Historically, when horses were domesticated and put to work, people realized that forages did not provide enough energy to support moderate or hard workloads. This is because the horses were not able to perform their daily work without losing weight and body condition. The earliest solution was to add cereal grains (traditionally oats, barley or corn) to the horses’ diets. These provide high levels of nonstructural carbohydrates (primarily starch) that contribute more calories per pound of feedstuff than forages. Digestion of starch in the horse’s upper gut yields glucose. This is absorbed from the small intestine. Glucose may then be used as fuel immediately, stored as glycogen (usually the major fuel source for activity) in the horse’s muscles and liver, or stored as fat. 

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Fuel Tanks Explained

So, back to energy sources and fuel tanks. The first fuel tank is glycogen, the primary fuel used for anaerobic activity. As discussed, dietary fibers and nonstructural carbohydrates both contribute glucose for synthesis of glycogen. The benefit of burning glycogen (glycolysis) is that it’s a readily available fuel when the horse needs to expend energy immediately. The downside of glycogen is that body stores are limited. Consequently, the horse will run out of glycogen after only a few minutes of maximal activity. Additionally, glycogen is not especially efficient at producing ATP molecules. And finally, an end product of the glycolysis is lactic acid, which can be harmful to muscle fibers. The combination of running out of glycogen and lactic acid buildup leads to fatigue in exercising horses.

The second fuel tank is fat, the primary fuel used for aerobic activity. The benefits of burning fat are multiple:

  • the storage potential of fat is fairly extensive,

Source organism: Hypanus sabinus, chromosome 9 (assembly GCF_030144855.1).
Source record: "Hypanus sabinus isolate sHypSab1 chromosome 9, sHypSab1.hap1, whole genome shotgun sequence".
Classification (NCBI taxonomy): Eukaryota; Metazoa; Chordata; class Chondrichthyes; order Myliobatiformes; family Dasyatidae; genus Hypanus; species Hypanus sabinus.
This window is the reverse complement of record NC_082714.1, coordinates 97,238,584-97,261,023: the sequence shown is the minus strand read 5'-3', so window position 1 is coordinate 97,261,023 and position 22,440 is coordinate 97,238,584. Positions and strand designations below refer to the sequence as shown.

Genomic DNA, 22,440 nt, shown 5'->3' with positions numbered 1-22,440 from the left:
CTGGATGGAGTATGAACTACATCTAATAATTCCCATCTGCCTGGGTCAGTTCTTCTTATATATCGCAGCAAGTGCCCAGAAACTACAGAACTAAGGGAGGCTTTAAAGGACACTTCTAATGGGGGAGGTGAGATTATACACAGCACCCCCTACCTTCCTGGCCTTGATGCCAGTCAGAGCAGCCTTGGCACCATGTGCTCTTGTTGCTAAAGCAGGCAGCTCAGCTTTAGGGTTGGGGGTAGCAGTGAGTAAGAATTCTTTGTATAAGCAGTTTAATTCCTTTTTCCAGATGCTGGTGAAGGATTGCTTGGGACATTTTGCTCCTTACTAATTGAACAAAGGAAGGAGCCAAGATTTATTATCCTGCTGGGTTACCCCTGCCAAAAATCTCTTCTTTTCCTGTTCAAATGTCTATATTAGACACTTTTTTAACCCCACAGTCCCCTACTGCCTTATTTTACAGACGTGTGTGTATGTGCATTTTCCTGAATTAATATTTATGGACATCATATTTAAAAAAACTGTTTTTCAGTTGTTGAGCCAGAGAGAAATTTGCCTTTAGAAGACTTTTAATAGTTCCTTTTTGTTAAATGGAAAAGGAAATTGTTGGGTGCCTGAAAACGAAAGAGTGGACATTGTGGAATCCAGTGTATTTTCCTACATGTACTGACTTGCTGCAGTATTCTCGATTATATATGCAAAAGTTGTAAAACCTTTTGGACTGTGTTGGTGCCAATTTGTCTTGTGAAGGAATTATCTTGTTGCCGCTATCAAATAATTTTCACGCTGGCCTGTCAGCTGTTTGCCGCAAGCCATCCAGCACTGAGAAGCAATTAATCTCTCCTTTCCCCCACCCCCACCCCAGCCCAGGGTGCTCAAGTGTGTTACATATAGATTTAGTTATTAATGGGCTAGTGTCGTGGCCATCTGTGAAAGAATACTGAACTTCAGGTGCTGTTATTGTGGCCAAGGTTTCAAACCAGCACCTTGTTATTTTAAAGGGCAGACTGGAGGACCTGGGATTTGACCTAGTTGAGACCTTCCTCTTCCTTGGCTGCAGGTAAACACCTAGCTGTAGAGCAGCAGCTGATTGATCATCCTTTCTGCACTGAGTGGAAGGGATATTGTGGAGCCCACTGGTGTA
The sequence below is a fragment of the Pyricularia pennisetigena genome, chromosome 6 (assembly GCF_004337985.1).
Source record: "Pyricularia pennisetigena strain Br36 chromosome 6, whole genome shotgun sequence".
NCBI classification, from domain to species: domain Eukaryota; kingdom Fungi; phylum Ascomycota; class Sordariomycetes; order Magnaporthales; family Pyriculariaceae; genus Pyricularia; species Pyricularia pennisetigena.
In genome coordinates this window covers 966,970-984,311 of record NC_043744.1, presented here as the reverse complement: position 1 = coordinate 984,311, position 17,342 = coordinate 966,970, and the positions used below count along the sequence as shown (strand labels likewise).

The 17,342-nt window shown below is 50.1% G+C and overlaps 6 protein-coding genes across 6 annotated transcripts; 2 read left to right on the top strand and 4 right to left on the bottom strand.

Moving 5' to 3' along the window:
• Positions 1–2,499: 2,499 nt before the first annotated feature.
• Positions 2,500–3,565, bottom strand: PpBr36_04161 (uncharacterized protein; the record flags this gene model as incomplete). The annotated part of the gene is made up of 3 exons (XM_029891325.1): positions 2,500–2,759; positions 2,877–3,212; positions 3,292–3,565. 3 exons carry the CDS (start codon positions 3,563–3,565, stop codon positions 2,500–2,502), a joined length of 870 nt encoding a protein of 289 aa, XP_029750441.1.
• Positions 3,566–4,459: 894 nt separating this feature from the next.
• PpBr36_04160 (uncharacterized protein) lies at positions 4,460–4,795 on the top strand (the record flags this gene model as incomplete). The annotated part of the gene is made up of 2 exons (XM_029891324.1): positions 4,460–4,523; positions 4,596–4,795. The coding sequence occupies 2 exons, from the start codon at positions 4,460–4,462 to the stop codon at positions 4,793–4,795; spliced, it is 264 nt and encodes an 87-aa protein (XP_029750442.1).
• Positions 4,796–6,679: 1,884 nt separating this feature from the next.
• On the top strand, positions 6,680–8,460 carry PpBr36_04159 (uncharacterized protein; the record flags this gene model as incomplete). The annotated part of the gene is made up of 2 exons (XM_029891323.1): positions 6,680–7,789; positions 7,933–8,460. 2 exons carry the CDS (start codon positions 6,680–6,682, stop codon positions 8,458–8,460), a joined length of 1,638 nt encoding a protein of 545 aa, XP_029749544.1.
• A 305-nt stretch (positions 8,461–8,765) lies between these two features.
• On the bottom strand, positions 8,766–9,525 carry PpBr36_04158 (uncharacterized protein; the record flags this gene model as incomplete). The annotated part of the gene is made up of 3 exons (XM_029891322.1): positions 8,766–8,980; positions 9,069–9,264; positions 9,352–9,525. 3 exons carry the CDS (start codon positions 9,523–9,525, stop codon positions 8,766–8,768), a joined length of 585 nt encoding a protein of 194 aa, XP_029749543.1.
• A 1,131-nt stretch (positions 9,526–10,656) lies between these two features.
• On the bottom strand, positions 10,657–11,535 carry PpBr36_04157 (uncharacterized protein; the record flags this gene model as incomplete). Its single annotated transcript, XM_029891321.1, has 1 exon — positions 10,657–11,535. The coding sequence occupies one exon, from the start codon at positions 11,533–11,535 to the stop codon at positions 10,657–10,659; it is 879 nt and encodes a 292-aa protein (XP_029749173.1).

• fats and fatty acids can be used to fuel hours of submaximal exercise,
  • burning fat is very efficient at producing ATP molecules,
  • end products are water and carbon dioxide, which are not detrimental to the body. 

The main downside of burning fat is that it is a slower process. It cannot be used immediately to support maximal effort.

The third fuel tank is protein, but there are more downsides to burning protein as a fuel than benefits. Metabolizing protein to produce ATP molecules is quite inefficient (costs more energy to metabolize as fuel than glycogen or fat). It also produces more heat than other fuels, which must then be dissipated by the body and can affect performance. Protein is usually only used as an energy source when a horse is either
fed an excessive amount of protein or when the horse is in negative energy balance (more energy is being used than is being supplied by the diet). In that case, the body will break down protein in muscle tissue to supply energy for maintenance activities. 

Feeding Different Disciplines

As mentioned previously, the type of exercise should to some extent dictate the feeding program for the horse to supply appropriate energy sources. For nonworking horses, VFAs from high-quality forages will likely provide adequate energy for maintenance. If a horse is maintaining appropriate body weight and condition on forage alone, a ration balancer or vitamin/mineral supplement will supply nutrients typically missing in forages. 

All working horses need nonstructural carbs in their diets to supply glucose as immediate fuel and as substrate for glycogen synthesis. Forages provide some nonstructural carbs but rarely enough to refill glycogen stores in moderate- to hard-working horses. Anaerobic activities, such as show or stadium jumping, require adequate glycogen to support the high-intensity work. Aerobic performance, including dressage, hunter or the cross-country phase of eventing, will also utilize some glycogen as fuel. However, there also must be adequate fat available to support sustained work lasting more than a few minutes.